Most often, you'd take a complete template, such as the AdminLTE template in your screenshot, and as used in the Template Project, and then just replace the elements in the HTML template with Delphi components that you want to update. So title captions, footer labels, that sort of thing. Works great.

The AdminLTE template is a bit more advanced though, often with many levels of nesting using those pesky <div> elements. It is also structured by default to have completely separate pages for each one of its examples.

To make the most of this in Delphi, what I set up was multiple forms that are dynamically loaded (sometimes nested) into one another as the user navigates around the user interface. In this case, the equivalent of the Unit1.html file associated with a Form isn't really a complete HTML page, but rather just the HTML snippet that needs to be loaded into a particular part of the overall page structure. Because the snippet was taken from the AdminLTE template, it includes the same <div> elements and classes that allow the snippet to flow (and be themed) nicely with the rest of the page.

The Template Project starts with a main Delphi Form that encompasses the entire page and loads up whatever is commonly needed by the template in terms of libraries, fonts, and so on.

This Form then loads a second-level Delphi Form that contains things like the header and footer, the main menu, and that sort of thing. In the Delphi side of that Form, there are components linked to the HTML ids that came originally from the AdminLTE template, so that they are a little easier to access from the Delphi side, but this is more for convenience in coding.

This second-level Form then loads the third-level Delphi Form which then provides the detailed content for a given page, like the charts and other sections that you see in the main part of your screenshot and other screenshots for the AdminLTE template. Here, again, a subset of the entire page's HTML is linked to a Delphi Form, and the relevant bits are paired up between Delphi components and HTML id elements. This makes things a little easier to manage as you can build a pretty complex website with dozens of these little subforms rather than trying to build a big monolithic page within one Delphi Form.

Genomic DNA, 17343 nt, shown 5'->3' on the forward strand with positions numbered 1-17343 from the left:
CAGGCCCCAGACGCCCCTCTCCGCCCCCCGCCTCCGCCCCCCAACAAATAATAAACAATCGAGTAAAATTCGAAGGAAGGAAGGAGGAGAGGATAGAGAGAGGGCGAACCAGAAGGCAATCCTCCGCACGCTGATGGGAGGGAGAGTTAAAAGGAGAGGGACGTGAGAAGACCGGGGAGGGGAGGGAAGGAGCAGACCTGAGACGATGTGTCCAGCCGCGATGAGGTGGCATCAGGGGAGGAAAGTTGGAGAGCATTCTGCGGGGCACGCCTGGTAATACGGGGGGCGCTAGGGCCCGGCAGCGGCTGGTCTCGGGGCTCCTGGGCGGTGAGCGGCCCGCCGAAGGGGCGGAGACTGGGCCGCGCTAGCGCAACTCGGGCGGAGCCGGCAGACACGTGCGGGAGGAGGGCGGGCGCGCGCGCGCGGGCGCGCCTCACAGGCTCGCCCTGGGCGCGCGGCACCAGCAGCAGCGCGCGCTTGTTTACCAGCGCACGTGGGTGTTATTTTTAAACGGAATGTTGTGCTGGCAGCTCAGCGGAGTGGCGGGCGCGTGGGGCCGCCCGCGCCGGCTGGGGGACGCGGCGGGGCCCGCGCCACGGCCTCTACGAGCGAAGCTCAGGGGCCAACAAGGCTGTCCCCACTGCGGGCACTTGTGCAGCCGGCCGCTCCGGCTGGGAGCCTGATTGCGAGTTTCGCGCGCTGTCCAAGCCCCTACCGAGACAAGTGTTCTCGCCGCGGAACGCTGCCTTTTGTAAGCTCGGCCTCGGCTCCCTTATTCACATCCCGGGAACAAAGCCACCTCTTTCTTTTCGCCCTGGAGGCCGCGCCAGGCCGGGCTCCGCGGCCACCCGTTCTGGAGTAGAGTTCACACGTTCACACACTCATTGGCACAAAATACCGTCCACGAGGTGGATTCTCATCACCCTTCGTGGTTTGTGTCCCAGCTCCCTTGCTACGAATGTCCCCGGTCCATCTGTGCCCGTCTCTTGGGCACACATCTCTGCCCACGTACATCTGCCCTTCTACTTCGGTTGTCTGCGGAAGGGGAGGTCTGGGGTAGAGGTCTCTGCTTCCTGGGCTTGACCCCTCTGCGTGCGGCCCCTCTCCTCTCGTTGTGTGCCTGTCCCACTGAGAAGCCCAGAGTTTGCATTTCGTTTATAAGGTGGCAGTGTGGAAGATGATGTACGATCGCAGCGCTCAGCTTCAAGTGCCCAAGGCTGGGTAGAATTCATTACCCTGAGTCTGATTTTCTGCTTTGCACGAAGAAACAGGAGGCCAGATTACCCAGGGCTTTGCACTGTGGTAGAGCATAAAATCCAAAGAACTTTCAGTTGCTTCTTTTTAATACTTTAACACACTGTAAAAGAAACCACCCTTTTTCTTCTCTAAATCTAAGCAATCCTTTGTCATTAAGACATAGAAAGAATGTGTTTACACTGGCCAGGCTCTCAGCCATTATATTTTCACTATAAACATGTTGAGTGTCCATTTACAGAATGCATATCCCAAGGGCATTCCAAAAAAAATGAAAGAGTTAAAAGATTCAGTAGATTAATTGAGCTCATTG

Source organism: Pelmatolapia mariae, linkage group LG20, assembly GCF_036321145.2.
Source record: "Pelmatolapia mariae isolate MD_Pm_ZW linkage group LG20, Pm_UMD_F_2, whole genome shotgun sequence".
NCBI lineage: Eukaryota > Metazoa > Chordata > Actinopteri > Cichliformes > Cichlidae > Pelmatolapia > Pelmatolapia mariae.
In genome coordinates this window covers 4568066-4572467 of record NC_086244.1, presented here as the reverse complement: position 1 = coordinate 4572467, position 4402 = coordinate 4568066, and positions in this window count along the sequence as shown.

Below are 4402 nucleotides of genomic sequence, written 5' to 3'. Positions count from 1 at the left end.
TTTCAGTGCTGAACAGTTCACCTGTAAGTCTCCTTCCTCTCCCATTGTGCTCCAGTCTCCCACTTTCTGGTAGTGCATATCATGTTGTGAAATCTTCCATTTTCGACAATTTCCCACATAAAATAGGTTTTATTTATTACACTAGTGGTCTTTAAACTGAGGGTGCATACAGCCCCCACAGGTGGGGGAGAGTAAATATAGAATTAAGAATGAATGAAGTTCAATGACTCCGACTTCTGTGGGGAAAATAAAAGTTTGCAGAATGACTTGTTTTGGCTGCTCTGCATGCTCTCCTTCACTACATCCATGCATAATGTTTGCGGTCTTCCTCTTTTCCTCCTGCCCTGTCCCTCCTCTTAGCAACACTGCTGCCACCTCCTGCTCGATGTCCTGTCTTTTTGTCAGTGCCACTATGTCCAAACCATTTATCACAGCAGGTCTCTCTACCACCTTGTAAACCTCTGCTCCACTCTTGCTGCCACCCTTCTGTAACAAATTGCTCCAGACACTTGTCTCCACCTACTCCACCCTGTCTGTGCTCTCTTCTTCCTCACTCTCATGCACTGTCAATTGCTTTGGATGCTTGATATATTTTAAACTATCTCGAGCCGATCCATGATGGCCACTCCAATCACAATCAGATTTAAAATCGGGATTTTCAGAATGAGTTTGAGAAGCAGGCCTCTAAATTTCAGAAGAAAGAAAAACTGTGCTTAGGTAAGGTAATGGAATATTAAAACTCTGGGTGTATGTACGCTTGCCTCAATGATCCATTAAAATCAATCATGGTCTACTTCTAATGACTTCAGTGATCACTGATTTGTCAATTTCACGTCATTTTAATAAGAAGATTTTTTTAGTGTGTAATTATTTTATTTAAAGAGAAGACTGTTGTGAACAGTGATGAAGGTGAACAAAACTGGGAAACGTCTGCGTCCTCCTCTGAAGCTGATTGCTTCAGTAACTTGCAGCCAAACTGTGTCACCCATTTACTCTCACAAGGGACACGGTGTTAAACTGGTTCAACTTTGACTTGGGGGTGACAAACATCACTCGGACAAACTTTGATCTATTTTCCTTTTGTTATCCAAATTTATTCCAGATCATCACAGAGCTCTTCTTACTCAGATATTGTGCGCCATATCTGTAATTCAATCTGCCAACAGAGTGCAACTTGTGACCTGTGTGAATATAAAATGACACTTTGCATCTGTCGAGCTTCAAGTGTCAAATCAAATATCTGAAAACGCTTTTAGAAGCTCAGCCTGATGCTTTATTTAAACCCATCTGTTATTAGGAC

Each level (the main page, the "dashboard" level below it, or these individual "subforms") contains whatever pieces are necessary to tie together the menu navigation and other common elements and allow for the dynamic loading and unloading of Forms from the page overall. So if you're looking at a page with a chart on it, the potentially dozens of other pages with other charts are not currently loaded. They are loaded and unloaded as needed, via functions defined in one of these Forms.

It's a bit complicated and is quite different from how the AdminLTE template works normally, but it is just a template. In the Template Project, we just copy the sections of the AdminLTE template we're interested in, into the various Delphi Forms (the Unit.html files) as we go about creating different sections of the app. We're careful to copy all of the parts of the template that are relevant, including all the class names and the <div> structure, sometimes adding in more HTML id attributes where they are missing.

Hope that makes some sense. Happy to help further if it doesn't!

Thanks, Andrew. Indeed this is the case and I'm busy going through those posts and docs in parallel.

What I tried with DIV's was not to link them, but rather delete all original ones in HTML and add mine, following the same structure and setting same class names to get the styles right. But the end result was essentially scrambled. And pas2js has been adding unwanted attributes to those DIV's as well, which was unexpected.

I could next try to replace this structure with a floating DIV layout on the form, following similar design strategy, but without relying on their styling.

You are referring to an existing project that you have built for this scenario, is that something that may be available / you could share as a sample?

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Yes, check out the GitHub link - you can download the complete source code from there.

When using a template, often it is easiest to just copy the entire template into Unit1.html (or whatever your Delphi unit is called) and just add the Delphi Form component links to the HTML elements that are of interest. Often, you might have to add id attributes to the HTML elements as they aren't always given an id to begin with in the template.